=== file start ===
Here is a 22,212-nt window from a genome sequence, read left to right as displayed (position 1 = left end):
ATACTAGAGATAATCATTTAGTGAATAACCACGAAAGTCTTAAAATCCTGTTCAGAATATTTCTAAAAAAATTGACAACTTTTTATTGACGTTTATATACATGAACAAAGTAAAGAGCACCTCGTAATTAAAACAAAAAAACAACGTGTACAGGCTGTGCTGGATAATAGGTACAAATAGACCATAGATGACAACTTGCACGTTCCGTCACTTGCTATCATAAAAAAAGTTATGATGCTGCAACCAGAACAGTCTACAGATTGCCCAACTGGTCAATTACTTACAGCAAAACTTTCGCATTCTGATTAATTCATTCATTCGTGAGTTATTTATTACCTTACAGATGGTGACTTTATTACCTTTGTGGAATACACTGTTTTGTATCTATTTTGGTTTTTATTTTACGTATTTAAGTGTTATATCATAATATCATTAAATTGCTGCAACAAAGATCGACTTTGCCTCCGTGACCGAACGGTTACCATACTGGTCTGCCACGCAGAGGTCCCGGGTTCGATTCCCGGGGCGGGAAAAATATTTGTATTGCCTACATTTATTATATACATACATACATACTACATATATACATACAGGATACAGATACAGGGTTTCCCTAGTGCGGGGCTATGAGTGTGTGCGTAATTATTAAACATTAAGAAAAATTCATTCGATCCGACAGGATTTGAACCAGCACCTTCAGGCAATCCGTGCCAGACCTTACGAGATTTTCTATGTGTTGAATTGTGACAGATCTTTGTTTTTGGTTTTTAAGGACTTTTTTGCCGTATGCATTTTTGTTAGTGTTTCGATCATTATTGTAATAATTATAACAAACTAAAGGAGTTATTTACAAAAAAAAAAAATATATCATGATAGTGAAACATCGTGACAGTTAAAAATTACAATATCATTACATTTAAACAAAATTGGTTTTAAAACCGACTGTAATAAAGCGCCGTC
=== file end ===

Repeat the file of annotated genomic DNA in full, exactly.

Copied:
Here is a 22,212-nt window from a genome sequence, read left to right as displayed (position 1 = left end):
ATACTAGAGATAATCATTTAGTGAATAACCACGAAAGTCTTAAAATCCTGTTCAGAATATTTCTAAAAAAATTGACAACTTTTTATTGACGTTTATATACATGAACAAAGTAAAGAGCACCTCGTAATTAAAACAAAAAAACAACGTGTACAGGCTGTGCTGGATAATAGGTACAAATAGACCATAGATGACAACTTGCACGTTCCGTCACTTGCTATCATAAAAAAAGTTATGATGCTGCAACCAGAACAGTCTACAGATTGCCCAACTGGTCAATTACTTACAGCAAAACTTTCGCATTCTGATTAATTCATTCATTCGTGAGTTATTTATTACCTTACAGATGGTGACTTTATTACCTTTGTGGAATACACTGTTTTGTATCTATTTTGGTTTTTATTTTACGTATTTAAGTGTTATATCATAATATCATTAAATTGCTGCAACAAAGATCGACTTTGCCTCCGTGACCGAACGGTTACCATACTGGTCTGCCACGCAGAGGTCCCGGGTTCGATTCCCGGGGCGGGAAAAATATTTGTATTGCCTACATTTATTATATACATACATACATACTACATATATACATACAGGATACAGATACAGGGTTTCCCTAGTGCGGGGCTATGAGTGTGTGCGTAATTATTAAACATTAAGAAAAATTCATTCGATCCGACAGGATTTGAACCAGCACCTTCAGGCAATCCGTGCCAGACCTTACGAGATTTTCTATGTGTTGAATTGTGACAGATCTTTGTTTTTGGTTTTTAAGGACTTTTTTGCCGTATGCATTTTTGTTAGTGTTTCGATCATTATTGTAATAATTATAACAAACTAAAGGAGTTATTTACAAAAAAAAAAAATATATCATGATAGTGAAACATCGTGACAGTTAAAAATTACAATATCATTACATTTAAACAAAATTGGTTTTAAAACCGACTGTAATAAAGCGCCGTC